From paddock to the lab: send in your bluegreen aphid samples this Autumn
Growers and agronomists across Australia are being called on to send in samples of bluegreen aphids after research has confirmed further spread of insecticide-resistant populations.
The bluegreen aphid (Acyrthosiphon kondoi) is commonly found in lucerne, clover and other legume crops. A tiny, but harmful pest, it feeds directly on foliage, damages the plant and can spread harmful viruses that devastate crops.
AgriFutures Australia, with support from Lucerne Australia, is continuing to invest in important research that will help growers and the wider industry to understand and manage bluegreen aphids. The project was launched in September 2022 in response to industry concerns about resistance of the pest to commonly used insecticides.
The project team from Cesar Australia have been busy collecting bluegreen aphid populations from across southern Australia, looking at where they have spread, what crop they are in and determining levels of resistance to chemicals.
The team has now collected and established 16 bluegreen aphid populations in the lab, with samples originating from SA, NSW, VIC and WA. Tests on these samples have revealed seven new populations of bluegreen aphids have developed insecticide resistance to organophosphates and carbamates, importantly three of these populations were obtained from paddocks with no reported history of chemical control failures. The team detected resistance in VIC for the first time and findings also suggest resistance has spread into new regions of south-eastern Australia and much further west in SA (to the Eyre Peninsula) than previously reported.
Managing bluegreen aphids
As part of this project Cesar Australia is developing long-term pest management guidelines, including the testing of new chemical control options. So far, Cesar Australia has identified flupyradifurone as a potential alternative chemical control option for management of bluegreen aphids in Australia, however more work needs to be done before this is confirmed.
Evatt Chirgwin, Project Lead, Cesar Australia explained that flupyradifurone has not been approved for use in Australia yet.
“Flupyradifurone is used to control bluegreen aphids in other countries and may provide an option for control here in the future.”
“Our early work suggests flupyradifurone may be effective against Australian bluegreen aphids that have developed resistance to other insecticides (e.g., organophosphates and carbamates). However, we need to consider the production costs, registration viability and the impact of the chemical on other insects that benefit the crop before it is introduced as a chemical option to growers,” Evatt said.
“In the meantime, where chemical control is needed, we encourage growers and agronomists to rotate between chemicals with different modes of action to slow the growth of insecticide resistance and send in bluegreen aphid samples for screening to Cesar Australia.”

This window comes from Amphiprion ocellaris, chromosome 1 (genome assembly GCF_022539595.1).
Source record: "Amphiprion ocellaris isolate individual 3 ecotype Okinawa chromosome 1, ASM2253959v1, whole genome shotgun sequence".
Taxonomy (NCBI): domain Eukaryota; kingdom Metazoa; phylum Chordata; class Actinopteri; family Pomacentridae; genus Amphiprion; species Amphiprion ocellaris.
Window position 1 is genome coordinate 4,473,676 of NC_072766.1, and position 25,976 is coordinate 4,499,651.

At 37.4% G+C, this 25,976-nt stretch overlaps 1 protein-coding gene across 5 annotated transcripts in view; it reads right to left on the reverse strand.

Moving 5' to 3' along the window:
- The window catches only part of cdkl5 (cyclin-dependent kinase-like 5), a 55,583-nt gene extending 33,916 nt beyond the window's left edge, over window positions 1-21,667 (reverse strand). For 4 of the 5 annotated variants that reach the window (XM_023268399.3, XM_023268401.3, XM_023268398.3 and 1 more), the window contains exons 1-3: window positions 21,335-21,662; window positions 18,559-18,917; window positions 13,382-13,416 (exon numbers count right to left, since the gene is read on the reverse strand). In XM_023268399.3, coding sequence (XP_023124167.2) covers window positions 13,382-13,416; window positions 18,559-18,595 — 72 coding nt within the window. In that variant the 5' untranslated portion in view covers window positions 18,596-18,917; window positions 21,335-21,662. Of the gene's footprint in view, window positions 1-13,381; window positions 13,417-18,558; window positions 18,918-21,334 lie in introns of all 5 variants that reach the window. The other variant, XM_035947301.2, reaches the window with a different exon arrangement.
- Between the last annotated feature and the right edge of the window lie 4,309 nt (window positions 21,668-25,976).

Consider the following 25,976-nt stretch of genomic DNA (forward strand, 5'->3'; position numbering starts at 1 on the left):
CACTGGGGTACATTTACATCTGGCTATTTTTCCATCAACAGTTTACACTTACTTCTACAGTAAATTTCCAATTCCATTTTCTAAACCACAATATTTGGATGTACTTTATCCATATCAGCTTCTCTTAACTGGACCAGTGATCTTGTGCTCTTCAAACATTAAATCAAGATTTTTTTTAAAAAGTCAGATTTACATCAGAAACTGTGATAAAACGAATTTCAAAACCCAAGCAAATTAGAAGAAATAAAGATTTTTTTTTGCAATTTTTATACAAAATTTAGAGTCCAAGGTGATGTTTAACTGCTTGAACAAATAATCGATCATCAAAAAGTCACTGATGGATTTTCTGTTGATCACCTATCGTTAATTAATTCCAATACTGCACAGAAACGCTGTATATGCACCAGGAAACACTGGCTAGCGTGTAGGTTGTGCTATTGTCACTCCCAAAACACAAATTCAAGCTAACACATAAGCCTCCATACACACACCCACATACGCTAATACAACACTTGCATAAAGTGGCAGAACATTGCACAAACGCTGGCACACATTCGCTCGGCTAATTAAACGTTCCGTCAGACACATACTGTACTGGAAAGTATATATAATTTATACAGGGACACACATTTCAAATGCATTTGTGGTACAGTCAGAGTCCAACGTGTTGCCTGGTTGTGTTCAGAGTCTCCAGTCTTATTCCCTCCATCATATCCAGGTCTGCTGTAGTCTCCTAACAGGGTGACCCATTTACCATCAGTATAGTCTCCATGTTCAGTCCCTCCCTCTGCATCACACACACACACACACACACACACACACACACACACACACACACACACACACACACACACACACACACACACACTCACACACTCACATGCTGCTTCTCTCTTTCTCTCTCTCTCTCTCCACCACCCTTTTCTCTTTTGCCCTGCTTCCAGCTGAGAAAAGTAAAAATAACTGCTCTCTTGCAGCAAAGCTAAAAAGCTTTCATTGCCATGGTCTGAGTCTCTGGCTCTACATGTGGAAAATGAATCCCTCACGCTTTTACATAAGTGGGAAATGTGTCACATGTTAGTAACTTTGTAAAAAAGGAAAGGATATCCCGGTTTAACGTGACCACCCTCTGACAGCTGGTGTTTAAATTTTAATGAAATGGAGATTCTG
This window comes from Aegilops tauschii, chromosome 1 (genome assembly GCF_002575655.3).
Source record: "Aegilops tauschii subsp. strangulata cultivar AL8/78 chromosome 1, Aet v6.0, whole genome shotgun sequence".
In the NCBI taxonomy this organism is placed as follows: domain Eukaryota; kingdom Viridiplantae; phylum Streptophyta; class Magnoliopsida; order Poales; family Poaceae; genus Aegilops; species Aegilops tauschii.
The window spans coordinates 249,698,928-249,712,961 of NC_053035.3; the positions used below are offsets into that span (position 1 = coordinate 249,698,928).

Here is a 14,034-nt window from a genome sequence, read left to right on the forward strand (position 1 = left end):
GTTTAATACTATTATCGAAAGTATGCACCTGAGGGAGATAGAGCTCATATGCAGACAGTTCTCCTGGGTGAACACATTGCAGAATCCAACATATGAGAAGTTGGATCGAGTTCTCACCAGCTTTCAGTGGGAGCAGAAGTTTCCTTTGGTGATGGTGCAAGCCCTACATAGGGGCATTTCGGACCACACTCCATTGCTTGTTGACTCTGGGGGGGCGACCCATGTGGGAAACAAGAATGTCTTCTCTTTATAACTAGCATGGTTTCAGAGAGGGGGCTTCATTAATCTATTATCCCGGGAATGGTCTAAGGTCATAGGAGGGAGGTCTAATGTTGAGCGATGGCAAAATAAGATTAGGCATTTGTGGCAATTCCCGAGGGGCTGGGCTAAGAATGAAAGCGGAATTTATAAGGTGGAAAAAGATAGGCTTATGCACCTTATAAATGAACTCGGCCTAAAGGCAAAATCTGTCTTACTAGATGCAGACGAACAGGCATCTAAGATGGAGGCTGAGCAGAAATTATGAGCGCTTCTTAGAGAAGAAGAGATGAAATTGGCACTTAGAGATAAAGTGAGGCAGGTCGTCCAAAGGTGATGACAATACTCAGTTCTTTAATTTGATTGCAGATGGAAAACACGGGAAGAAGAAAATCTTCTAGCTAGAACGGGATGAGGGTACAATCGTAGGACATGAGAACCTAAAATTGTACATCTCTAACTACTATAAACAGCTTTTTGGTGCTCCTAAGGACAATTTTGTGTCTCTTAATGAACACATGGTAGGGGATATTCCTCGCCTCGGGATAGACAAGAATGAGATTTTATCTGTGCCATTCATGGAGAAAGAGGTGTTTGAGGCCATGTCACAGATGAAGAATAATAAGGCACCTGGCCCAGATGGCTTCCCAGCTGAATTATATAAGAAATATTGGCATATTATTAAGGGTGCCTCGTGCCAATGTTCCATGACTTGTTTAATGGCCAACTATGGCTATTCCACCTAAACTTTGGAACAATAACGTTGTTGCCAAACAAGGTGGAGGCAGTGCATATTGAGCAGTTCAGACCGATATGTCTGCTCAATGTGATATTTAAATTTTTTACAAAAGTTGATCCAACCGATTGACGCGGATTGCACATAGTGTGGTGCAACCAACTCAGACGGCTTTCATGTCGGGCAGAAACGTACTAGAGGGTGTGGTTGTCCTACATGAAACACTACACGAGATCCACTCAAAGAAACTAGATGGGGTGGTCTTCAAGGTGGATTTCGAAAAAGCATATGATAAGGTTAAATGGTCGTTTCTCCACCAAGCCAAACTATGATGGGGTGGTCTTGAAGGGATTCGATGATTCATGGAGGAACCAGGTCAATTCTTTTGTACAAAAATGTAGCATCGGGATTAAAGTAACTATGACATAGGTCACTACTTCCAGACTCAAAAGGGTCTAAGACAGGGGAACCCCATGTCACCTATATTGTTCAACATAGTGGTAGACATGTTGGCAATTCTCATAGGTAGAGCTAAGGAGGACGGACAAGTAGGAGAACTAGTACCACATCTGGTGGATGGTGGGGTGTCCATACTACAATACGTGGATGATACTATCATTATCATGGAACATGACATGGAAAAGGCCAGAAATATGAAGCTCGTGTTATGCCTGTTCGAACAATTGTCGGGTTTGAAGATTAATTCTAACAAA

“Natural enemies can also help control aphids. Predatory insects, including ladybirds, parasitoid wasps, hoverflies, and lacewings naturally occur in paddocks, and can all help keep bluegreen aphid numbers in check.”
Send in your sample for free testing
Autumn and spring are peak times for bluegreen aphid outbreaks with Cesar Australia now calling on pasture seed growers and agronomists to send in samples of the pest for screening to further map the spread of resistant populations.
The team is particularly interested in bluegreen aphids from white clover crops in SA and TAS and from lucerne crops from VIC and NSW.
“The more samples we receive the better we can map the spread of the resistant populations which will allow us to provide more regional and crop-specific recommendations to growers,” Evatt explained.
To help identify bluegreen aphids, growers can obtain ID guidelines on Cesar’s pest fact webpage or use the GRDC crop aphids back pocket guide.
To send in samples, growers need to use a non-crushable plastic container (e.g. a lunch box), include at least 50 non-disturbed leaf samples on a piece of paper towel and use an overnight express post bag.
To guarantee samples are processed in a timely manner, growers are encouraged to send samples by overnight express post on Mondays through to Wednesdays, only. Growers should avoid sending samples towards the end of the week or over the weekend.
Samples should be addressed to:
Bluegreen aphid resistance testing service
Level 1, 95 Albert St
Brunswick VIC 3056
Once samples have been posted, growers are asked to notify Cesar Australia via email at firstname.lastname@example.org .
Growers can be reimbursed for the cost of postage by emailing their tax invoice to Cesar Australia.
To read more about sending in your bluegreen aphid samples, visit: https://cesaraustralia.com/resources/sending-aphids-for-resistance-testing/